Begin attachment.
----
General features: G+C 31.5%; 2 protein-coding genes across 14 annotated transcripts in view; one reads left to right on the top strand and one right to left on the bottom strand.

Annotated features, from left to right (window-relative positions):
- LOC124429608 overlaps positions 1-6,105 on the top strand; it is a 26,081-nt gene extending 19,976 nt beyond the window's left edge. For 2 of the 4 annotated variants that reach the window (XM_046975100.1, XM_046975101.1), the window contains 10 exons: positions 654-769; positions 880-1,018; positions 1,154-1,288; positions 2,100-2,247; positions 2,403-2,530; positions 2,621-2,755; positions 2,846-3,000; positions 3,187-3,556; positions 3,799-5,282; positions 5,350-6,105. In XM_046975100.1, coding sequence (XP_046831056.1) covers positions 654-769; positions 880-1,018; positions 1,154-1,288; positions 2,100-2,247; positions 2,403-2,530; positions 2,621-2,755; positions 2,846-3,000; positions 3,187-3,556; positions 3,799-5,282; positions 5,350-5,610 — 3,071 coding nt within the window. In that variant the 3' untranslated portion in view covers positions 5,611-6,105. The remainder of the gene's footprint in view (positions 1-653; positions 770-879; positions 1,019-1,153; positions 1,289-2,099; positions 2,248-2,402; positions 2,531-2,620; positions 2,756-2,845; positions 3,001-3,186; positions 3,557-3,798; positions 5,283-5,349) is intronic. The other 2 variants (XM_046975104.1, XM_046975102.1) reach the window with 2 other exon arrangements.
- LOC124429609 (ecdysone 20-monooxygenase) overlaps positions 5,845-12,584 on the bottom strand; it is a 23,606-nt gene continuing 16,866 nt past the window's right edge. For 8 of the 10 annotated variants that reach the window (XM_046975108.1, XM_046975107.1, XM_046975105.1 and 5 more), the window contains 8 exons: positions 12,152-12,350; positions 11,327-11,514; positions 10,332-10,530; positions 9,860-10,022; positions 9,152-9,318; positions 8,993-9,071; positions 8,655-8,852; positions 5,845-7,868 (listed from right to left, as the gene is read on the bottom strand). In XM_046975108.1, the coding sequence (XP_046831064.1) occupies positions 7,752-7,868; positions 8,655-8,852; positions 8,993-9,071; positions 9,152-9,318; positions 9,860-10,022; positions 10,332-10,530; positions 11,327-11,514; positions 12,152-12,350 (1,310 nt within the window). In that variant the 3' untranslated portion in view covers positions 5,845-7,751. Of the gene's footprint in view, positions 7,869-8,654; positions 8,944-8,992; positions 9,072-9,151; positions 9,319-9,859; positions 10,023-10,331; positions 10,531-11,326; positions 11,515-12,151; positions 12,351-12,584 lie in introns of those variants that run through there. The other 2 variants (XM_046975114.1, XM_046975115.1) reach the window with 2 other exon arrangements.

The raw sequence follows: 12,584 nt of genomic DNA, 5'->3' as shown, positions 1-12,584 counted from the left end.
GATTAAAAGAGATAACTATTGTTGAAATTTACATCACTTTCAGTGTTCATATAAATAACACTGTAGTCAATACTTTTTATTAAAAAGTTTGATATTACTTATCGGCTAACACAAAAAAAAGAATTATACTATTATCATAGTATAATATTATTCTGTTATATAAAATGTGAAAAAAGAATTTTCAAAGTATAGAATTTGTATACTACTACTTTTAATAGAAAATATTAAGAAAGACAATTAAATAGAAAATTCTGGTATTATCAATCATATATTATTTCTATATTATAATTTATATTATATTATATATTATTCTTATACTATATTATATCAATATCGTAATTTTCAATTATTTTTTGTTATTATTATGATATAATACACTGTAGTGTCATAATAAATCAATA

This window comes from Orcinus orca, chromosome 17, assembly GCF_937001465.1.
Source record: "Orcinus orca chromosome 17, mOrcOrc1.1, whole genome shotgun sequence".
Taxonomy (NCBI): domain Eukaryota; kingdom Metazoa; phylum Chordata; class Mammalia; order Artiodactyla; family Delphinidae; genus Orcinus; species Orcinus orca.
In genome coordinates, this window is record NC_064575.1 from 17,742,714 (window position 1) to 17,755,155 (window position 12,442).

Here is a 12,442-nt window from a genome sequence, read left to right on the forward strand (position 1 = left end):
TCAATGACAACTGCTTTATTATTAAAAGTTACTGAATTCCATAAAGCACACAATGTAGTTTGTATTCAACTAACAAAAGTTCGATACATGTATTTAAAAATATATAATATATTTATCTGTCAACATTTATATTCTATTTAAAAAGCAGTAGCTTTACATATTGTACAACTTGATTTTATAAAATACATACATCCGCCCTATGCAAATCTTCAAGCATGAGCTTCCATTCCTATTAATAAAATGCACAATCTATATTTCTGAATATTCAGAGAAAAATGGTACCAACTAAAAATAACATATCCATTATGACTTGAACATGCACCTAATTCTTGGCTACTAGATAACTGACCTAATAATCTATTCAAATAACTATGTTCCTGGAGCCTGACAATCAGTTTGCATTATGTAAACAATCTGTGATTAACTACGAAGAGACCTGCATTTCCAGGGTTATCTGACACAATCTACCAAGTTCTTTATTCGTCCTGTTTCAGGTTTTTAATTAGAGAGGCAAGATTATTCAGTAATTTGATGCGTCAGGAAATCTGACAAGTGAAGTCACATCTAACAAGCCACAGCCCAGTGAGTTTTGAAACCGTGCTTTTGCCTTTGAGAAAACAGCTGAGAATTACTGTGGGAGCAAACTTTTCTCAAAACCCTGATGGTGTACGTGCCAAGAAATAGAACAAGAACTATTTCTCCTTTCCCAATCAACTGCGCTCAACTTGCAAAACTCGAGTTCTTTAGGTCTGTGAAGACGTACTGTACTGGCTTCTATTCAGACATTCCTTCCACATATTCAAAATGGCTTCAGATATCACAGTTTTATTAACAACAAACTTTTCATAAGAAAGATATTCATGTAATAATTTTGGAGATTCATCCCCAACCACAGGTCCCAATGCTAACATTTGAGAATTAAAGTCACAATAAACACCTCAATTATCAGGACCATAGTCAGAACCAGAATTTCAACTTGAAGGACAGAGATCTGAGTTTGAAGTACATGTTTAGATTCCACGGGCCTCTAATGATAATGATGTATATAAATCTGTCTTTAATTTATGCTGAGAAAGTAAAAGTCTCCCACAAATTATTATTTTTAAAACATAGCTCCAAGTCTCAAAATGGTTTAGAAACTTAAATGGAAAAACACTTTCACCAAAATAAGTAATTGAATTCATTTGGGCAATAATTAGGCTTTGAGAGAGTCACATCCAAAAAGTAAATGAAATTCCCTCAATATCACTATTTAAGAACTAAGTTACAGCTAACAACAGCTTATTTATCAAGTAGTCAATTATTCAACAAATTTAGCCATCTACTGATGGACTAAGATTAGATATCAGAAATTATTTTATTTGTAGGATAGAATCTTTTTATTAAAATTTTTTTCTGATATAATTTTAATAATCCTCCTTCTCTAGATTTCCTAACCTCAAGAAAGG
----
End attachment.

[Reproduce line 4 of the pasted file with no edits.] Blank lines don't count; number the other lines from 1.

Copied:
- LOC124429609 (ecdysone 20-monooxygenase) overlaps positions 5,845-12,584 on the bottom strand; it is a 23,606-nt gene continuing 16,866 nt past the window's right edge. For 8 of the 10 annotated variants that reach the window (XM_046975108.1, XM_046975107.1, XM_046975105.1 and 5 more), the window contains 8 exons: positions 12,152-12,350; positions 11,327-11,514; positions 10,332-10,530; positions 9,860-10,022; positions 9,152-9,318; positions 8,993-9,071; positions 8,655-8,852; positions 5,845-7,868 (listed from right to left, as the gene is read on the bottom strand). In XM_046975108.1, the coding sequence (XP_046831064.1) occupies positions 7,752-7,868; positions 8,655-8,852; positions 8,993-9,071; positions 9,152-9,318; positions 9,860-10,022; positions 10,332-10,530; positions 11,327-11,514; positions 12,152-12,350 (1,310 nt within the window). In that variant the 3' untranslated portion in view covers positions 5,845-7,751. Of the gene's footprint in view, positions 7,869-8,654; positions 8,944-8,992; positions 9,072-9,151; positions 9,319-9,859; positions 10,023-10,331; positions 10,531-11,326; positions 11,515-12,151; positions 12,351-12,584 lie in introns of those variants that run through there. The other 2 variants (XM_046975114.1, XM_046975115.1) reach the window with 2 other exon arrangements.